Modernisme (Catalan pronunciation: [muðərˈnizmə], Catalan for “modernism”) was a cultural movement born in association with the search for Catalan national identity. It was active from roughly 1888 (the First International Exhibition of Barcelona) to 1911 (the death of Joan Maragall, the most important Modernista poet).
The Modernisme movement had its center in Barcelona, and is best known for its architectural expression, especially the work of Antoni Gaudí, but it was also significant in other art forms, such as sculpture, poetry, theatre and painting.
Modernista artists wanted Catalan culture to be regarded as equal to that of other European countries.They also rejected bourgeois values, which they thought to be the opposite of art. Consequently, they adopted two stances: they either set themselves apart from society in a bohemian or culturalist attitude (Decadent and Parnassian poets, Symbolist playwrights, etc.) or they attempted to use art to change society.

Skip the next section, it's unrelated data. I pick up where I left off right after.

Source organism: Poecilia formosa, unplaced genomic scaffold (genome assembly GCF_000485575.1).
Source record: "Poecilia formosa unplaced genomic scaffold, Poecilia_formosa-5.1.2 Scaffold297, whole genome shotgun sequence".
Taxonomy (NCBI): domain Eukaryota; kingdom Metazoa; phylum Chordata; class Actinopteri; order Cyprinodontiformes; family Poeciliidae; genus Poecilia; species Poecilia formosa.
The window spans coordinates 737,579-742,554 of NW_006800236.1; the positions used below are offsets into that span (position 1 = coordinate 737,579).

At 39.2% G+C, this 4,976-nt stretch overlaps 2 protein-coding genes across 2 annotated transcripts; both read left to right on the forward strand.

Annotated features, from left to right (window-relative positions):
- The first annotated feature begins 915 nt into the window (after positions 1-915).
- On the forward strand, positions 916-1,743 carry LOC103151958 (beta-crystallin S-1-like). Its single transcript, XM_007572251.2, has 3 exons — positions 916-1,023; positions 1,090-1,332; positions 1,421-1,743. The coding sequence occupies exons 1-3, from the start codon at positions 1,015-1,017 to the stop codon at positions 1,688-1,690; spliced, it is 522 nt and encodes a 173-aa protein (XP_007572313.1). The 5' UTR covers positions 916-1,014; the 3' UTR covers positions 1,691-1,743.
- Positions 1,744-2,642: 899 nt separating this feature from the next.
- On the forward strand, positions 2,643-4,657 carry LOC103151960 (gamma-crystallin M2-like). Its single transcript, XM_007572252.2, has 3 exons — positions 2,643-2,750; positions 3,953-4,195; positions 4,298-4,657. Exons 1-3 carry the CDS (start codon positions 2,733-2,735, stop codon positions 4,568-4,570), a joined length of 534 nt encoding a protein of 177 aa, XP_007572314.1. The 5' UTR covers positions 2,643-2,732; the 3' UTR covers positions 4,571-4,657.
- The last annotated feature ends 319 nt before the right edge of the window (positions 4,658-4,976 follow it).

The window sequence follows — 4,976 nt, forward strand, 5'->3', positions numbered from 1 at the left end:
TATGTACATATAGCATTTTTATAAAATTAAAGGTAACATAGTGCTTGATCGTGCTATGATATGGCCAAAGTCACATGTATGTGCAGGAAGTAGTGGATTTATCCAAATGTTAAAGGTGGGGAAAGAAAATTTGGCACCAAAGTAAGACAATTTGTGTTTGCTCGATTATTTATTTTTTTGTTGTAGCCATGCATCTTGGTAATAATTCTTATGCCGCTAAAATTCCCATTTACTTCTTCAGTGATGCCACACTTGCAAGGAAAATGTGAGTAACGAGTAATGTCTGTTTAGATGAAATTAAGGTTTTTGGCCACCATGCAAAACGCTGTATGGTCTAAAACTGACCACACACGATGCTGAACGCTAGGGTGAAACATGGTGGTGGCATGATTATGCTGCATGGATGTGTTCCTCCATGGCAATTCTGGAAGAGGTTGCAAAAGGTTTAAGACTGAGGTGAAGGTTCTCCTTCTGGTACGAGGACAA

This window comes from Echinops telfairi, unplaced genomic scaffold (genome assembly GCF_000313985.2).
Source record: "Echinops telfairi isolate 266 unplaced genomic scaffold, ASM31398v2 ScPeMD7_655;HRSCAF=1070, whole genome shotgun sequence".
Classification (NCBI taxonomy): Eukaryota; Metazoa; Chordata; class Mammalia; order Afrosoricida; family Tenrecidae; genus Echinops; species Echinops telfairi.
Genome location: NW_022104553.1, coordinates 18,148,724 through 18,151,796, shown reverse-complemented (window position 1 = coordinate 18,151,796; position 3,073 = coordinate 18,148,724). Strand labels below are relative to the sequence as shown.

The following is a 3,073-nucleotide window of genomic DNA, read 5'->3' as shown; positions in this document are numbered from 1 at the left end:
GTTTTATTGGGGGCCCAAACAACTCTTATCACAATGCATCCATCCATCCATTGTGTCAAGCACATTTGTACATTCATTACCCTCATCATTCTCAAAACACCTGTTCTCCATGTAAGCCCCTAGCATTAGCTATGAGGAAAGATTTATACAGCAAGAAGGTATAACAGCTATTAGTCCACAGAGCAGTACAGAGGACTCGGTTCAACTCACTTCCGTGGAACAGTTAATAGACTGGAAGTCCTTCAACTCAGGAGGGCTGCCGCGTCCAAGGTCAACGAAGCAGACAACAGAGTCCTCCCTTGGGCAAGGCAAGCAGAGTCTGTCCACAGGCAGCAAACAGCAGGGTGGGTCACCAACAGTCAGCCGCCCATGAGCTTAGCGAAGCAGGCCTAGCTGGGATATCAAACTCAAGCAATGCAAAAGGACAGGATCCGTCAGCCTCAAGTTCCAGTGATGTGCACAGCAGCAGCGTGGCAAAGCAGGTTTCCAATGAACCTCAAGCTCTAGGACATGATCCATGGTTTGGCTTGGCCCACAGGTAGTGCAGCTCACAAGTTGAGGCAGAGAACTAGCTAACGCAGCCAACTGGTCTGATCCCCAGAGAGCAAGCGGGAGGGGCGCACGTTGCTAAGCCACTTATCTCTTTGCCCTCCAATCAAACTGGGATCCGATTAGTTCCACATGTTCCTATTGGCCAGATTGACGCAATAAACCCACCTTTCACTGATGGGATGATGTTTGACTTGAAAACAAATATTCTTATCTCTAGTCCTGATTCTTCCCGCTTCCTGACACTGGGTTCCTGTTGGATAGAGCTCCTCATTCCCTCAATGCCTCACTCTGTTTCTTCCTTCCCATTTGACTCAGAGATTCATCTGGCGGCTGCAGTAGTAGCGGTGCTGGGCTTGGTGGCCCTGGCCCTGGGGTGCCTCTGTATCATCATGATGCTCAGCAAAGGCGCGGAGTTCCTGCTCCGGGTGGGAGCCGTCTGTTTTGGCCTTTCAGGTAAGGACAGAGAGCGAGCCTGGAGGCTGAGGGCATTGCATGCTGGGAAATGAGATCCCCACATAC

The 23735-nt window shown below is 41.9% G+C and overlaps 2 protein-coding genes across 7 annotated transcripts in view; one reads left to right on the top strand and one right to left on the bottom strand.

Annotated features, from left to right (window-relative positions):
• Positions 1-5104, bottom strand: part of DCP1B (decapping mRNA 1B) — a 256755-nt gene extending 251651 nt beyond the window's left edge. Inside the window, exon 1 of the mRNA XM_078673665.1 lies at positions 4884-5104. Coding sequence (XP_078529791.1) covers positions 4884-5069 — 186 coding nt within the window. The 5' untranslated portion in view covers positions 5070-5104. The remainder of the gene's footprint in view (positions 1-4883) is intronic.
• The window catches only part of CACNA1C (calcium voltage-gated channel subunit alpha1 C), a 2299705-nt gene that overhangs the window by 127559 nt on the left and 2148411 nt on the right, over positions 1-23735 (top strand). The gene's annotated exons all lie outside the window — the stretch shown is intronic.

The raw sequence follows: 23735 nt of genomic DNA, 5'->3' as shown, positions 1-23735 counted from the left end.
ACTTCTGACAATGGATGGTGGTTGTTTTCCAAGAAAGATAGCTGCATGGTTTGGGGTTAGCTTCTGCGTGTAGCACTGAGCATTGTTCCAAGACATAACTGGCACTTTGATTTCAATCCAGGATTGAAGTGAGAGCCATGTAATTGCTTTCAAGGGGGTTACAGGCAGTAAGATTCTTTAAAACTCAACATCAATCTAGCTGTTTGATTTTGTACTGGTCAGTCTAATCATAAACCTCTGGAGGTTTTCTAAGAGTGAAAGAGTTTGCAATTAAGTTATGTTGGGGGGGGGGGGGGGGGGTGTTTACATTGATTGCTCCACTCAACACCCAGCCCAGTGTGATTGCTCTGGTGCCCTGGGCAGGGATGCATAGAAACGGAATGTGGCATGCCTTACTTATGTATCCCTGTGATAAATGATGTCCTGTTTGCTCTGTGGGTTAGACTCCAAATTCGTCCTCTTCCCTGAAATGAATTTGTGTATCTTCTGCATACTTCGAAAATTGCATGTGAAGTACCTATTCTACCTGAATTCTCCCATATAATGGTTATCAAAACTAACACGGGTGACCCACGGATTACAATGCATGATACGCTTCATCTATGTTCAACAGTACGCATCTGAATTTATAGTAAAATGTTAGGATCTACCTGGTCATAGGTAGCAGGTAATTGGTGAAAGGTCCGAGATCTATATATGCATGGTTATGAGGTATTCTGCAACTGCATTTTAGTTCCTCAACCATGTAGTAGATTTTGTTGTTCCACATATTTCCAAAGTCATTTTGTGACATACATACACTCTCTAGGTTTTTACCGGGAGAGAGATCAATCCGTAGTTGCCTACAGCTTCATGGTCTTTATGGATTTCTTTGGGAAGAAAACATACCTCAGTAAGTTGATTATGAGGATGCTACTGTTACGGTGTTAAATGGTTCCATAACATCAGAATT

Like the currents known in other countries as Art Nouveau, Jugendstil, Stile Liberty, Modern Style or Sezessionstil, Modernisme is basically derived from the English Arts and Crafts movement and the Gothic revival. As well as combining a rich variety of historically-derived elements, it is characterized by the predominance of the curve over the straight line, by rich decoration and detail, by the frequent use of vegetal and other organic motifs, the taste for asymmetry, a refined aestheticism, and the dynamic shapes.
Palma de Mallorca at dawn; photograph, Christina Rahm/MallorcaImages